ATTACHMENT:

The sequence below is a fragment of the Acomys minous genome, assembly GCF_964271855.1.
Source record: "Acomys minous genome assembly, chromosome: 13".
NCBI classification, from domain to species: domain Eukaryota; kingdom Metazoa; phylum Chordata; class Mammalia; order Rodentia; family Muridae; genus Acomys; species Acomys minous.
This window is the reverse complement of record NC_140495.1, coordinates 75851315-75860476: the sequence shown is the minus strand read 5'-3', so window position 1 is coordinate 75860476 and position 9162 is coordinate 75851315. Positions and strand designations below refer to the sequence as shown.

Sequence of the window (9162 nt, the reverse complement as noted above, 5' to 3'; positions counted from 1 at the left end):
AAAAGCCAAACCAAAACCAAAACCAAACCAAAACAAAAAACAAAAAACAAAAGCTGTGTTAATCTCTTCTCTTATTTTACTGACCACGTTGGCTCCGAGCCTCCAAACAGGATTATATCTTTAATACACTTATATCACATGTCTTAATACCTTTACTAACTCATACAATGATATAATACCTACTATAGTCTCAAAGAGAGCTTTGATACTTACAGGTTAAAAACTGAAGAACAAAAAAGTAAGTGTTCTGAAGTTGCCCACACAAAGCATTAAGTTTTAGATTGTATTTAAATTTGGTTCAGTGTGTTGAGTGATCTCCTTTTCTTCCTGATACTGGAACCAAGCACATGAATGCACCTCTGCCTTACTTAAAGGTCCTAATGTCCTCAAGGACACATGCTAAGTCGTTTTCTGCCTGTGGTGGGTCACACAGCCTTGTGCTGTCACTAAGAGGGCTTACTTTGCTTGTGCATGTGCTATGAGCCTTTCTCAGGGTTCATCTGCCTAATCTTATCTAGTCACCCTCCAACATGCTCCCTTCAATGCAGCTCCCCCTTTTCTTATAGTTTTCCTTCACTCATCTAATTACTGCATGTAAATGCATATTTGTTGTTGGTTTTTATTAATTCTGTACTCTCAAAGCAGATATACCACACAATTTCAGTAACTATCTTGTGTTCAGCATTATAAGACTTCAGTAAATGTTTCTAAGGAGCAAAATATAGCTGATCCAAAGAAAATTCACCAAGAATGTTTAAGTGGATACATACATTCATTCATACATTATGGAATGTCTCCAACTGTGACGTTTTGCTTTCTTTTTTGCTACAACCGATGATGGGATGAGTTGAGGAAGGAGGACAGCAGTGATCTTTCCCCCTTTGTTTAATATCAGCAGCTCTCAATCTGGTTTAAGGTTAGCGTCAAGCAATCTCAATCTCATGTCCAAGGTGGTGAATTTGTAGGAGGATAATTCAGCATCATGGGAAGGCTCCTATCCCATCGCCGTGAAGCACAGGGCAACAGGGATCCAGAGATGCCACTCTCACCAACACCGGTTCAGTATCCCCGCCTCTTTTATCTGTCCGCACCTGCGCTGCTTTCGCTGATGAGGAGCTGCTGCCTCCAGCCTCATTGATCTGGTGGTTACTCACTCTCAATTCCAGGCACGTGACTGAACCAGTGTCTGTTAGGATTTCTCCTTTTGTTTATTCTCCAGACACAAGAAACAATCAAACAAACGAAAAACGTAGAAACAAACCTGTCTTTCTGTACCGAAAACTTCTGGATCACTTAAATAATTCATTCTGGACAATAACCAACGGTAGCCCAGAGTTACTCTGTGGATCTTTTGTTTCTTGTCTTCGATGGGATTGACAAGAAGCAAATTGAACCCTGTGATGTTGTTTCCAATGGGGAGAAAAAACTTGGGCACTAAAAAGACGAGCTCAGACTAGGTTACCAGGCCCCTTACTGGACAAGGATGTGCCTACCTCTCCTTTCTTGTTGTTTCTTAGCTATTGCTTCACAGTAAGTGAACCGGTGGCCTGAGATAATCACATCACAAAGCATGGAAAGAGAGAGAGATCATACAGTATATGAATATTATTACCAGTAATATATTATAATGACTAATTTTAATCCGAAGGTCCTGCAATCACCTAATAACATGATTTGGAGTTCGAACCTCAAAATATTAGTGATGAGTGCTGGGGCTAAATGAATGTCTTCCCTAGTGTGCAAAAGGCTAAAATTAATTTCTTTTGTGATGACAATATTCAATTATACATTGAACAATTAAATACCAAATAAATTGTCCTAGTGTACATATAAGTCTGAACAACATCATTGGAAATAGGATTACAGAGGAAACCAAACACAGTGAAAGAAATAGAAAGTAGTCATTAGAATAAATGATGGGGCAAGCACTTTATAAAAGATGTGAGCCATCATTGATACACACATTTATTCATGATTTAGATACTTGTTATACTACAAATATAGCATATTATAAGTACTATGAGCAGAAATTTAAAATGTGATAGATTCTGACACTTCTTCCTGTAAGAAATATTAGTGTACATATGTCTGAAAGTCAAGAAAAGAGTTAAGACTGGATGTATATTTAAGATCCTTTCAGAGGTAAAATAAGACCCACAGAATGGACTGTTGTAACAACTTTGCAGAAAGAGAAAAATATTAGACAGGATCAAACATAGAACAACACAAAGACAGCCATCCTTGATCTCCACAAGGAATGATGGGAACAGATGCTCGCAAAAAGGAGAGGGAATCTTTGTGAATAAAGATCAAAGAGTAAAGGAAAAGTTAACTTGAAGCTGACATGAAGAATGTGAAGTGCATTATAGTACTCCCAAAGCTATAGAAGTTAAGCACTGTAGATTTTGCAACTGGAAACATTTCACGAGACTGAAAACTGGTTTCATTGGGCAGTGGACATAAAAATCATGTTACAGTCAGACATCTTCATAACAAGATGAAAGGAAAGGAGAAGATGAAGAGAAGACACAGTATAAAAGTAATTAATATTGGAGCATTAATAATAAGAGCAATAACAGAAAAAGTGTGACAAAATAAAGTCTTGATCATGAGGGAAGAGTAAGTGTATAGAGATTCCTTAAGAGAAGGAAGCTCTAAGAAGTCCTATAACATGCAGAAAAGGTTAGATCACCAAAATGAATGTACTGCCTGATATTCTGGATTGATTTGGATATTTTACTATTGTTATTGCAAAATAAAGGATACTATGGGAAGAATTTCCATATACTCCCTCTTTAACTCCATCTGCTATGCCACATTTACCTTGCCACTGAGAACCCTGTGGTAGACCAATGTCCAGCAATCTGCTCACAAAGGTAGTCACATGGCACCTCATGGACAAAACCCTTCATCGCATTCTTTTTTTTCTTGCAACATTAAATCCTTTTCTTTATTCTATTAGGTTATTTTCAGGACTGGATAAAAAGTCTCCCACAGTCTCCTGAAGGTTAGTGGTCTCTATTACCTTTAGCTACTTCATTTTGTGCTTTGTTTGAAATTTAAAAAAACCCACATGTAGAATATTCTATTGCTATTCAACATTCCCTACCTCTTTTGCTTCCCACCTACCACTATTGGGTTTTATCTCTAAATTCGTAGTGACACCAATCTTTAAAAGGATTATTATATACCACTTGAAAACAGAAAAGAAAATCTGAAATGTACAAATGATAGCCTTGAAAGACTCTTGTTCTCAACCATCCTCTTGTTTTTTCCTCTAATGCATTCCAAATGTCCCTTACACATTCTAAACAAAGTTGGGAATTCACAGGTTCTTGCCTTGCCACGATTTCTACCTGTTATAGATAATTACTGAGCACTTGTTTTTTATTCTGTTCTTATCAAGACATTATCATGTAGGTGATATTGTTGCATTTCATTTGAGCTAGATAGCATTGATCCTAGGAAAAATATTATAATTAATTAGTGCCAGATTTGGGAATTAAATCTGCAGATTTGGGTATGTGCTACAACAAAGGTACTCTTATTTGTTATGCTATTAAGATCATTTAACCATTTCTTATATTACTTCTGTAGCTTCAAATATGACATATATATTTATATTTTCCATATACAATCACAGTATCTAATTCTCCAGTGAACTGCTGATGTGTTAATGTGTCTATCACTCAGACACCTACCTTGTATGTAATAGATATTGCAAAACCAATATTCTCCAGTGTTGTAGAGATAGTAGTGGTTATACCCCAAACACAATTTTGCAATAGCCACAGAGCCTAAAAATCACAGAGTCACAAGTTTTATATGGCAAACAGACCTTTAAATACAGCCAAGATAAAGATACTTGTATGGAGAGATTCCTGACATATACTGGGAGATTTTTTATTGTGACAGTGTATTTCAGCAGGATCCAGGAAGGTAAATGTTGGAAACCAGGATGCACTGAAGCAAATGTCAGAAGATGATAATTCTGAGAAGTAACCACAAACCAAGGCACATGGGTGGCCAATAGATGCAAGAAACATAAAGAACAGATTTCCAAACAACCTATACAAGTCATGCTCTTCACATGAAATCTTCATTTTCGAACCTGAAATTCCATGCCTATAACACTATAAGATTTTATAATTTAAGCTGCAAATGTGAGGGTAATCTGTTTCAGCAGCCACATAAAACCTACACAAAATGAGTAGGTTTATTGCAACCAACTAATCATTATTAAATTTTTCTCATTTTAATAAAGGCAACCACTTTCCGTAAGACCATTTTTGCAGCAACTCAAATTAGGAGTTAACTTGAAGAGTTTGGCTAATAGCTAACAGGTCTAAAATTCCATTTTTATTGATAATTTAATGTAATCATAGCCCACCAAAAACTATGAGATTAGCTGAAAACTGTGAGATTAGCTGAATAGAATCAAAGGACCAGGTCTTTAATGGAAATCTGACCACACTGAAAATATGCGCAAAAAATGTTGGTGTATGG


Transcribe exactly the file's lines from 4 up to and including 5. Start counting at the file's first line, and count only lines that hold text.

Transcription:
This window is the reverse complement of record NC_140495.1, coordinates 75851315-75860476: the sequence shown is the minus strand read 5'-3', so window position 1 is coordinate 75860476 and position 9162 is coordinate 75851315. Positions and strand designations below refer to the sequence as shown.

Sequence of the window (9162 nt, the reverse complement as noted above, 5' to 3'; positions counted from 1 at the left end):